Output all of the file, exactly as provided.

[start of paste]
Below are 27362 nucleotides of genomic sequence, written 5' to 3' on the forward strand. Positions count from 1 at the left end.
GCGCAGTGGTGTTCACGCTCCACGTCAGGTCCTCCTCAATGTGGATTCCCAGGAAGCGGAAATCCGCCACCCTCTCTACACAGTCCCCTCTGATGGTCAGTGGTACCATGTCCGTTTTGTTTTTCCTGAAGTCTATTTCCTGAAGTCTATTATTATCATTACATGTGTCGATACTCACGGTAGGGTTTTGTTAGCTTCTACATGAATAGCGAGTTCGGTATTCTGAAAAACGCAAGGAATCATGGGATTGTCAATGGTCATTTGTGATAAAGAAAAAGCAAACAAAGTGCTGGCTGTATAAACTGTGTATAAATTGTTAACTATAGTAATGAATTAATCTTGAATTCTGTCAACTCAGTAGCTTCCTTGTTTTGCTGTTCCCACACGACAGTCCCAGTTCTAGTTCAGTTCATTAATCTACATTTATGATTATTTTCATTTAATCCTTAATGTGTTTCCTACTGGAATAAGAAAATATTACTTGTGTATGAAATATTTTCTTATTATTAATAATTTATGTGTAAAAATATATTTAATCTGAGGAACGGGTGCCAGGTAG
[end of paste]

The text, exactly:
Below are 27362 nucleotides of genomic sequence, written 5' to 3' on the forward strand. Positions count from 1 at the left end.
GCGCAGTGGTGTTCACGCTCCACGTCAGGTCCTCCTCAATGTGGATTCCCAGGAAGCGGAAATCCGCCACCCTCTCTACACAGTCCCCTCTGATGGTCAGTGGTACCATGTCCGTTTTGTTTTTCCTGAAGTCTATTTCCTGAAGTCTATTATTATCATTACATGTGTCGATACTCACGGTAGGGTTTTGTTAGCTTCTACATGAATAGCGAGTTCGGTATTCTGAAAAACGCAAGGAATCATGGGATTGTCAATGGTCATTTGTGATAAAGAAAAAGCAAACAAAGTGCTGGCTGTATAAACTGTGTATAAATTGTTAACTATAGTAATGAATTAATCTTGAATTCTGTCAACTCAGTAGCTTCCTTGTTTTGCTGTTCCCACACGACAGTCCCAGTTCTAGTTCAGTTCATTAATCTACATTTATGATTATTTTCATTTAATCCTTAATGTGTTTCCTACTGGAATAAGAAAATATTACTTGTGTATGAAATATTTTCTTATTATTAATAATTTATGTGTAAAAATATATTTAATCTGAGGAACGGGTGCCAGGTAG